Skip to main content

Born to run (my mouth)

There's been so much buzz on this book that I finally had to read it, or rather, listen to it on audiobook while running.

"Born to Run" is a new publication that documents the running history of the Taramuhara Indians, their spiteful race with ultra goddess Ann Trason, the advocacy of barefoot running, Barefoot Ted as part of that advocacy, and diet magic that can make you run hundreds of miles with a smile on your face.

Author Christopher McDougall does an excellent job of combining an epic assortment of running related topics. The story of the Taramuhara running in the Leadville 100 mile ultrarun was well known within the ultra community when it happened several years ago; but McDougall frames the information in a way that brings the tale to the masses.

If you'd like to glance into the peephole of an ultrarunner's mind, give this book a listen or read. Strange things happen when one stays on the trail for 50 miles or more and McDougall brings forward an agenda that begs for further debate:

1) As a Bluestreak member of the Brooks Sports athletic promotions team, I'm not going to advocate barefoot running. Sorry, just ain't going to do it. I'm quite happy having my feet well wrapped and protected by Brooks footwear. McDougall writes of footstrike and impact, but what about the uppers and toebox? Ever jam your toes into a rock or root? Maybe I'm a clumsy old fart but no thanks, I'll keep my toes shielded when on the trail, thank you.

2) The mystical side of running long distance is to be respected, but it doesn't have to overpower the essence of endurance sport. I understand the relationship between the Taramuhara and a copacetic existence. But sometimes I run angry and have a really good time of it. I'm running the Salem Lake 50K in frigid temps in Winston-Salem, NC tomorrow morning. I may pause on occasion to thank the Lord for all my blessings (there are many) but for another portion of time I'll be listening to Gene Simmons' new autobiography on his life with the band Kiss entitled "Sex Money Kiss." Should be a good listen but not totally mystical in nature.

I may rant more in future installments, but don't take my word for it. Read the book and send me your comments...I'm interested.

Comments

Popular posts from this blog

Scott Jurek ate vegan, won ultras...then got divorced

(Disclaimer:  I am a Brooks-supported athlete; as part of that relationship, I was provided a complimentary copy of "Eat & Run")

I was recently on a few flights making my way home to Wisconsin and en route was able to plow through Scott Jurek's new book "Eat & Run: My Unlikely Journey to Ultramarathon Greatness."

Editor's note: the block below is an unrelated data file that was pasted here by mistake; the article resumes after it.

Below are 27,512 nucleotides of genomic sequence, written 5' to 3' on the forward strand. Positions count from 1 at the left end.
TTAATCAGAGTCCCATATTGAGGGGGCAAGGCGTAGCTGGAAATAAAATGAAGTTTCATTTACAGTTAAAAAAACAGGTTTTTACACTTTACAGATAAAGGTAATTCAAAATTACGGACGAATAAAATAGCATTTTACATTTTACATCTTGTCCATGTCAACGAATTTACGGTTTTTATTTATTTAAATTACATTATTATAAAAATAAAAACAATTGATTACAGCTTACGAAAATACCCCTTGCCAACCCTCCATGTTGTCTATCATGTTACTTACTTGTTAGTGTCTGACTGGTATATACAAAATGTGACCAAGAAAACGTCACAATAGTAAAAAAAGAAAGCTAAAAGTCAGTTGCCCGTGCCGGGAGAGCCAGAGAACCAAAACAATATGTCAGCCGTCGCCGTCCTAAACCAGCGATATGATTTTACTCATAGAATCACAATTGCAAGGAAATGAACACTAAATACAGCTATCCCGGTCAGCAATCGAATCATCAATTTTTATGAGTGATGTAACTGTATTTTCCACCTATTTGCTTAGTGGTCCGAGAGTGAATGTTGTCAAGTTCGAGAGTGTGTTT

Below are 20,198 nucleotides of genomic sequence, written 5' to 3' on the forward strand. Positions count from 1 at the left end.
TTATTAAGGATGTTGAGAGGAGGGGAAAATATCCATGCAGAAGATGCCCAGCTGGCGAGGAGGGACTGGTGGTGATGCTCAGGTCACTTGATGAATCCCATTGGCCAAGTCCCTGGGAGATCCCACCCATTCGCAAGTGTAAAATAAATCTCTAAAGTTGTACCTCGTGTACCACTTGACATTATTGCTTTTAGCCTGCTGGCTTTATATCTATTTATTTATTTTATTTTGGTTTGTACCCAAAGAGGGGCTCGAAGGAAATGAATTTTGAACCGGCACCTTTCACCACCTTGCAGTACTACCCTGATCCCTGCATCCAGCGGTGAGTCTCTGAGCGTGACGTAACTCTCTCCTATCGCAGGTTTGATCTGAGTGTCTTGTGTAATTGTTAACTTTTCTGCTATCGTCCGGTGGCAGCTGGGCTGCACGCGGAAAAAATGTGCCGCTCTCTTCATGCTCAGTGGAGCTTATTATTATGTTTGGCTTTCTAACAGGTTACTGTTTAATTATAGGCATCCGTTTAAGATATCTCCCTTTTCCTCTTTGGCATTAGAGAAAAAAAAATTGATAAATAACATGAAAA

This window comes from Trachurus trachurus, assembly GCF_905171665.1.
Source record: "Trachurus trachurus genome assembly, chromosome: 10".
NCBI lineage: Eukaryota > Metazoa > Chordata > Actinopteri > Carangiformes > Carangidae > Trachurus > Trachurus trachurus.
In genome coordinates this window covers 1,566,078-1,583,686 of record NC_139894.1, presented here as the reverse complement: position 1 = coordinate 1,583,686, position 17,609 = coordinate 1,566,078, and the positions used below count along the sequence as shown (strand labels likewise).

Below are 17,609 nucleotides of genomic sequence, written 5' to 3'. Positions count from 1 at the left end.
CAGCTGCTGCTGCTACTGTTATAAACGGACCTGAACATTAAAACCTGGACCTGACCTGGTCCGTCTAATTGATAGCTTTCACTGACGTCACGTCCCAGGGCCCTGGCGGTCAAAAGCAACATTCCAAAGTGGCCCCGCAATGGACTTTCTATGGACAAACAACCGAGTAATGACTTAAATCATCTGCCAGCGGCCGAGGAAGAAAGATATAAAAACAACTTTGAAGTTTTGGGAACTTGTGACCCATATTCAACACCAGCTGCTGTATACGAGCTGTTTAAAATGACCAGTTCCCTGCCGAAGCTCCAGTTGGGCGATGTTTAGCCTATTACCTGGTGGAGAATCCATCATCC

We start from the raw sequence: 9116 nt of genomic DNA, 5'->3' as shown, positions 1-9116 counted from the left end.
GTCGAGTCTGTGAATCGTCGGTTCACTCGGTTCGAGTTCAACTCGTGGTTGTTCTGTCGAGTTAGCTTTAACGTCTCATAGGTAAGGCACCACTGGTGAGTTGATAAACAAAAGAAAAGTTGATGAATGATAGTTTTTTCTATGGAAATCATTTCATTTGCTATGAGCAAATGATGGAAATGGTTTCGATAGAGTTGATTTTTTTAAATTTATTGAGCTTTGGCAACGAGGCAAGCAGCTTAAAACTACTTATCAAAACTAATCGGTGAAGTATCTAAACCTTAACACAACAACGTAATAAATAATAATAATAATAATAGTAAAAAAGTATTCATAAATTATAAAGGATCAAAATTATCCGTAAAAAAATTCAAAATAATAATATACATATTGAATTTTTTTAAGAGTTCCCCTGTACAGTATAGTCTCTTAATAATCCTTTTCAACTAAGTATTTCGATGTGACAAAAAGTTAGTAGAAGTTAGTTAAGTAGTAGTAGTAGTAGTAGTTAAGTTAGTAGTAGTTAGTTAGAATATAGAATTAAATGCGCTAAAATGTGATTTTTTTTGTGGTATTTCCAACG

It's a fast, enjoyable read. I've been around the ultra scene for a long time and have known some of the greats, i.e. ultra champ Eric Clifton. So it's always interesting to see how the world looks from another icon's point of view.

My thoughts in no particular order:

1) I've been vegetarian/borderline vegan for 12 years and have always been concerned with protein intake.  Jurek advocates for the protein he naturally induces through his plant-based diet.  Maybe that is enough. Maybe it's not necessary to bang down 100+ grams of protein supplement every day. Good info and good advice.

2) I'm buying on big time to Scot…

Build your low cost gravel and commuter bike

It's the saga of Craigslist. You have a great perfect condition road bicycle to market. You ask a fair price. A few calls come in, most often the caller throws out a low ball offer, maybe 50% of asking price.

You don't need to give the bike away. You may not need the cash.

Consider re-purposing. You already own an excellent commuter and gravel bike. Think your bike is too low end, not good for the purpose?

Wrong. In most cases less expensive bikes are build with heavier parts, which means they are stronger. Heavier wheels = better ability to absorb commuter bumps and gravel roads.

A few simple modifications and you'll be rolling for transportation or logging road expeditions.

Here's my 2011 model Specialized Roubaix. I rode it for several seasons as a serious piece of road equipment. A few buyers offered up a few hundred dollars, so I went in another direction.

1) Added 700 x 28 Continental Gatorskin tires. Gatorskin tires wear like iron and you can trust them in off …

Now this is better...

Hey, I don't want to dole out too many epic photos in one day...but after that fatty shot from the New York City Marathon, I had to dig a bit deeper, and found this:

Check out that attractive specimen (second from right) circa 1986...only a year earlier and Tommy Terrific was looking pretty ripped.

I'll tell you this triathlon training camp was one of the high points of my master competitor career. On the left is Mark Hinson, the best triathlete in the southeast in the mid 19890's...and far right is Frank Kohlenstein, a soccer coach from South Carolina and the dude who got me into ultrarunning...that's tanned and toned Tommy next to David Bailey, one of the greatest men who ever threw a leg over two wheels with an engine.

So, right around the time of this camp, I crewed for Frank at the Western States 100 mile endurance run in California. Hinson ran with Frank through a very tough 20 mile desert section and when he made it to the next check, he pulled me aside and told…